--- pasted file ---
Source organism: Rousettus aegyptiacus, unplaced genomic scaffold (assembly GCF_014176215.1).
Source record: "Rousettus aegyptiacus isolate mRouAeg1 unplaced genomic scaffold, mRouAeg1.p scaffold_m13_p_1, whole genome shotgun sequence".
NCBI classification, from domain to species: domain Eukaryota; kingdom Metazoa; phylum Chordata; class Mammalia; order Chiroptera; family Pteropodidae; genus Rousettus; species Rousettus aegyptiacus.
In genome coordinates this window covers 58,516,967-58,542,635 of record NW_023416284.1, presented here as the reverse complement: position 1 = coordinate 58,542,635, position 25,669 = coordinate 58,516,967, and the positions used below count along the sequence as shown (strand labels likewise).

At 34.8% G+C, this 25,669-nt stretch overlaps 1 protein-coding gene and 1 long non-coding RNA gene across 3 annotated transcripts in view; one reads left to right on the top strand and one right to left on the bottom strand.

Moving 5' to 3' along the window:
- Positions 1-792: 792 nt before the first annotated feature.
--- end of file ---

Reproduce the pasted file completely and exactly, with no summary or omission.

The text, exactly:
Source organism: Rousettus aegyptiacus, unplaced genomic scaffold (assembly GCF_014176215.1).
Source record: "Rousettus aegyptiacus isolate mRouAeg1 unplaced genomic scaffold, mRouAeg1.p scaffold_m13_p_1, whole genome shotgun sequence".
NCBI classification, from domain to species: domain Eukaryota; kingdom Metazoa; phylum Chordata; class Mammalia; order Chiroptera; family Pteropodidae; genus Rousettus; species Rousettus aegyptiacus.
In genome coordinates this window covers 58,516,967-58,542,635 of record NW_023416284.1, presented here as the reverse complement: position 1 = coordinate 58,542,635, position 25,669 = coordinate 58,516,967, and the positions used below count along the sequence as shown (strand labels likewise).

At 34.8% G+C, this 25,669-nt stretch overlaps 1 protein-coding gene and 1 long non-coding RNA gene across 3 annotated transcripts in view; one reads left to right on the top strand and one right to left on the bottom strand.

Moving 5' to 3' along the window:
- Positions 1-792: 792 nt before the first annotated feature.